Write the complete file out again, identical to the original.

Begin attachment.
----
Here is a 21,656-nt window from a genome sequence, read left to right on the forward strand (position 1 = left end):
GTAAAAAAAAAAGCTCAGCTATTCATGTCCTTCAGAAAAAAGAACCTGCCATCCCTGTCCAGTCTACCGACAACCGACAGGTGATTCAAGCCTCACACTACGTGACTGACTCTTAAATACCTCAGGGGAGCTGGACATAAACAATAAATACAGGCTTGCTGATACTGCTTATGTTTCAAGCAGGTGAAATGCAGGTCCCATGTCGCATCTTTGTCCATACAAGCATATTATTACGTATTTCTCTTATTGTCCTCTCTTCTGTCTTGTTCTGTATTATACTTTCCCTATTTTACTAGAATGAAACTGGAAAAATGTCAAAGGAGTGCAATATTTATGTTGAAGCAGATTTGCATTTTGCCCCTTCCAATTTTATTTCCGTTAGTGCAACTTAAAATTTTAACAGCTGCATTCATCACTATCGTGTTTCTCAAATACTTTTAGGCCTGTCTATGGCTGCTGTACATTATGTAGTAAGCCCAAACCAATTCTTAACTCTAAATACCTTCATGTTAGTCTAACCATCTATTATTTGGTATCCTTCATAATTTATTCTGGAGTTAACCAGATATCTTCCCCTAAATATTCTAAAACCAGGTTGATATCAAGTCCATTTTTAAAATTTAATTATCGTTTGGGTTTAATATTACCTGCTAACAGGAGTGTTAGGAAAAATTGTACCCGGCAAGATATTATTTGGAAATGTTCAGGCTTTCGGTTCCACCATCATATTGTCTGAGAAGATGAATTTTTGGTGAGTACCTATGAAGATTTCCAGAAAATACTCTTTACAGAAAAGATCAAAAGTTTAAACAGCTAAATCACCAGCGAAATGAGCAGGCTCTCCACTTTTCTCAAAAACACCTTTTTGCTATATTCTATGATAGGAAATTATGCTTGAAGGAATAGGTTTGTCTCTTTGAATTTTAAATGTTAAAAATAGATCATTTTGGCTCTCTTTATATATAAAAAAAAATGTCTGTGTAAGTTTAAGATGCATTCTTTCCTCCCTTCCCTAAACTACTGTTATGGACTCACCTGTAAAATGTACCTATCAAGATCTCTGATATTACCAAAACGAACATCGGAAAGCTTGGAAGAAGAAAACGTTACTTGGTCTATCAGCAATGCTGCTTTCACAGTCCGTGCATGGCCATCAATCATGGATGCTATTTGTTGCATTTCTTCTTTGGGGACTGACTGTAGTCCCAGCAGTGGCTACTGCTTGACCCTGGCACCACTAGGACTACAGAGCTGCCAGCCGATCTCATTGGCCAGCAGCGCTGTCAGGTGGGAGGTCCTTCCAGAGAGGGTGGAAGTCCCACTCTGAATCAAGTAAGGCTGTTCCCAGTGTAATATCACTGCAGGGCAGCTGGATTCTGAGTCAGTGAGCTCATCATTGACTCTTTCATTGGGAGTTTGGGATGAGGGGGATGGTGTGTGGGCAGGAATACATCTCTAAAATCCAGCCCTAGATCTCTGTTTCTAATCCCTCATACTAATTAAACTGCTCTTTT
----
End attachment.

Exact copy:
Here is a 21,656-nt window from a genome sequence, read left to right on the forward strand (position 1 = left end):
GTAAAAAAAAAAGCTCAGCTATTCATGTCCTTCAGAAAAAAGAACCTGCCATCCCTGTCCAGTCTACCGACAACCGACAGGTGATTCAAGCCTCACACTACGTGACTGACTCTTAAATACCTCAGGGGAGCTGGACATAAACAATAAATACAGGCTTGCTGATACTGCTTATGTTTCAAGCAGGTGAAATGCAGGTCCCATGTCGCATCTTTGTCCATACAAGCATATTATTACGTATTTCTCTTATTGTCCTCTCTTCTGTCTTGTTCTGTATTATACTTTCCCTATTTTACTAGAATGAAACTGGAAAAATGTCAAAGGAGTGCAATATTTATGTTGAAGCAGATTTGCATTTTGCCCCTTCCAATTTTATTTCCGTTAGTGCAACTTAAAATTTTAACAGCTGCATTCATCACTATCGTGTTTCTCAAATACTTTTAGGCCTGTCTATGGCTGCTGTACATTATGTAGTAAGCCCAAACCAATTCTTAACTCTAAATACCTTCATGTTAGTCTAACCATCTATTATTTGGTATCCTTCATAATTTATTCTGGAGTTAACCAGATATCTTCCCCTAAATATTCTAAAACCAGGTTGATATCAAGTCCATTTTTAAAATTTAATTATCGTTTGGGTTTAATATTACCTGCTAACAGGAGTGTTAGGAAAAATTGTACCCGGCAAGATATTATTTGGAAATGTTCAGGCTTTCGGTTCCACCATCATATTGTCTGAGAAGATGAATTTTTGGTGAGTACCTATGAAGATTTCCAGAAAATACTCTTTACAGAAAAGATCAAAAGTTTAAACAGCTAAATCACCAGCGAAATGAGCAGGCTCTCCACTTTTCTCAAAAACACCTTTTTGCTATATTCTATGATAGGAAATTATGCTTGAAGGAATAGGTTTGTCTCTTTGAATTTTAAATGTTAAAAATAGATCATTTTGGCTCTCTTTATATATAAAAAAAAATGTCTGTGTAAGTTTAAGATGCATTCTTTCCTCCCTTCCCTAAACTACTGTTATGGACTCACCTGTAAAATGTACCTATCAAGATCTCTGATATTACCAAAACGAACATCGGAAAGCTTGGAAGAAGAAAACGTTACTTGGTCTATCAGCAATGCTGCTTTCACAGTCCGTGCATGGCCATCAATCATGGATGCTATTTGTTGCATTTCTTCTTTGGGGACTGACTGTAGTCCCAGCAGTGGCTACTGCTTGACCCTGGCACCACTAGGACTACAGAGCTGCCAGCCGATCTCATTGGCCAGCAGCGCTGTCAGGTGGGAGGTCCTTCCAGAGAGGGTGGAAGTCCCACTCTGAATCAAGTAAGGCTGTTCCCAGTGTAATATCACTGCAGGGCAGCTGGATTCTGAGTCAGTGAGCTCATCATTGACTCTTTCATTGGGAGTTTGGGATGAGGGGGATGGTGTGTGGGCAGGAATACATCTCTAAAATCCAGCCCTAGATCTCTGTTTCTAATCCCTCATACTAATTAAACTGCTCTTTT